Juice of 2 lemons


3/4 cup of pistachios, finely ground

1 cup organic caster (superfine) sugar

1/2 cup self raising flour

1 and 1/2 teaspoons baking powder

1 and 1/2 cups of fine semolina

1/2 ground almond meal

1 and 1/4 cups of whole milk

125g melted unsalted butter

Organic, unsprayed dried rose petals to decorate


For the syrup:

Combine sugar with 1/2 cup of water in a saucepan and stir to combine. Add the cinnamon stick and slowly simmer until sugar dissolves (about 5 mins) Remove from heat, allow to cool and stir in the lemon juice. Chill in fridge.

For the cake:

Step 1. Preheat the oven to 170°C and lightly grease and flour a rectangular cake tin. ( I use a Falcon enamelware baking tray 24 x 13 cm).

Step 2. Sift the flour and baking powder into a bowl, then stir in the ground pistachioes, almond meal, semolina and pistachio mixture.

Step 3. Combine the milk and melted butter in a bowl and gradually add to the flour mixture, stirring until smooth. Pour into the prepared dish, smoothing the surface. Bake in the oven for 35 minutes, or until cooked through. ( to test, use a clean skewer and insert into the centre of the cake. If it comes out clean - it's cooked)

Step 4. Remove from the oven and pour over the cooled syrup. Stand until the syrup has been absorbed, then cut and sprinkle over the rose petals.



23 August 2014

Spanakorizo (σπανακόρυζο) and memories of the Mani

Spanakorizo, or spinach rice, is super healthy, very moreish and a hearty winter dish. It can be served as a main or side dish, and is ready in under 40 minutes. It is similar to a risotto (but with more greens than rice), spanakorizo can be accompanied by some feta cheese, a big dollop of sheep yoghurt or even a grating of aged mizyithra or kefelograveria cheese. If you are in need of extra "comfort" you can also enjoy it with a few slices of rustic home-style bread for a full meal. It also benefits from a healthy drizzling of olive oil over the top just before serving.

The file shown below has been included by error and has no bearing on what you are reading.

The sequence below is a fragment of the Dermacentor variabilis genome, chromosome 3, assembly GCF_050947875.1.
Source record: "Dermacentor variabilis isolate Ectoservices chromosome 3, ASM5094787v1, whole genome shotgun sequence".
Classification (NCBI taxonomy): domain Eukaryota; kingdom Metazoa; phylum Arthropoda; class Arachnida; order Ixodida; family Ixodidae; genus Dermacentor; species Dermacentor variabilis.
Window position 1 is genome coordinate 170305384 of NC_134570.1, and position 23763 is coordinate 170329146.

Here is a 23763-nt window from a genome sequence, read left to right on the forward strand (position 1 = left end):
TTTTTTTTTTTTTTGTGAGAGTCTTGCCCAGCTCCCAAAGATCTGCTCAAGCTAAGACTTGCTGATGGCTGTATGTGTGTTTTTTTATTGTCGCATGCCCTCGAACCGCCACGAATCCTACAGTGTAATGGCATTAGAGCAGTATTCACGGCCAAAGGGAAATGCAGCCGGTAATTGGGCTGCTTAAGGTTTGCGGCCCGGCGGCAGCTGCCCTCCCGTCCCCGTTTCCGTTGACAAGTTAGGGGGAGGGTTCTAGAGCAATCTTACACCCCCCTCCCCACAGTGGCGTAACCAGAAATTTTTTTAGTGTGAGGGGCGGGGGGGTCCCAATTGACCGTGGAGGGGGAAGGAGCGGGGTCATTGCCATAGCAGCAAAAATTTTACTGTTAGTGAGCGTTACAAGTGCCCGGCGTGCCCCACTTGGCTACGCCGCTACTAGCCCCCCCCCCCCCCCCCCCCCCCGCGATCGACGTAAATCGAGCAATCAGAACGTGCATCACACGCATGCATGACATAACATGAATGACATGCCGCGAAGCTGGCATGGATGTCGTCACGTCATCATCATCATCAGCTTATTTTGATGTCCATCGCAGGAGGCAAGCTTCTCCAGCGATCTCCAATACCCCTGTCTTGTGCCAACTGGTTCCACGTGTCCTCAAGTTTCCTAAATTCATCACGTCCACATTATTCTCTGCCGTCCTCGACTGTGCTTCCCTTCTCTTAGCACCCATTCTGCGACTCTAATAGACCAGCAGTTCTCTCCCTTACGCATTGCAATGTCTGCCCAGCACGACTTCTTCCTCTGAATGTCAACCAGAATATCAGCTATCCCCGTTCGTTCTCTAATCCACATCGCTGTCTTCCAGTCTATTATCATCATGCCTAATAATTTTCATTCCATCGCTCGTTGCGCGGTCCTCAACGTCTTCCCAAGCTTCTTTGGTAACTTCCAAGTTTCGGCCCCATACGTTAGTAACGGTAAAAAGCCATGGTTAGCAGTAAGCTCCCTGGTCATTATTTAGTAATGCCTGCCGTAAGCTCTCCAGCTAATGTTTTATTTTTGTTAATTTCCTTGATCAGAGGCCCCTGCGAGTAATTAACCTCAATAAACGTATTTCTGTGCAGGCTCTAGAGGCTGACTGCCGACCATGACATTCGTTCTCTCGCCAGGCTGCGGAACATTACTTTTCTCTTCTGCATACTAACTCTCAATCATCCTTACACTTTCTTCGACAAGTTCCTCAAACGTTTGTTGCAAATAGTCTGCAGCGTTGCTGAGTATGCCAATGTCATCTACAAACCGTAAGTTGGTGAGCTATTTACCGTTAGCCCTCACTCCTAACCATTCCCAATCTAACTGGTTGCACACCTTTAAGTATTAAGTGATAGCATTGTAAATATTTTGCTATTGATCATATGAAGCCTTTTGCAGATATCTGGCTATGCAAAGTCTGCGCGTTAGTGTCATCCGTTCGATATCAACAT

As a primary schooler, Mr K can remember a big bowl of spanakorizio often being placed before him after a day at school. I can see why. This is a relatively inexpensive dish, especially if you have an excellent crop of spinach growing in your garden. It has beautiful fresh flavors of lemon and dill - and there is little preparation involved.



The one bit of preparation that is absolutely essential though is washing the spinach properly. There is nothing worse than getting a big gritty mouthful. Traditionally, Greek Carolina rice would be used for this dish. It is very similar to Arborio rice, which I have used in this recipe. You can also use long grain rice and the dish will turn out just as well. I recently found some Carolina rice at my favourite Greek food shop, Earlwood Wines.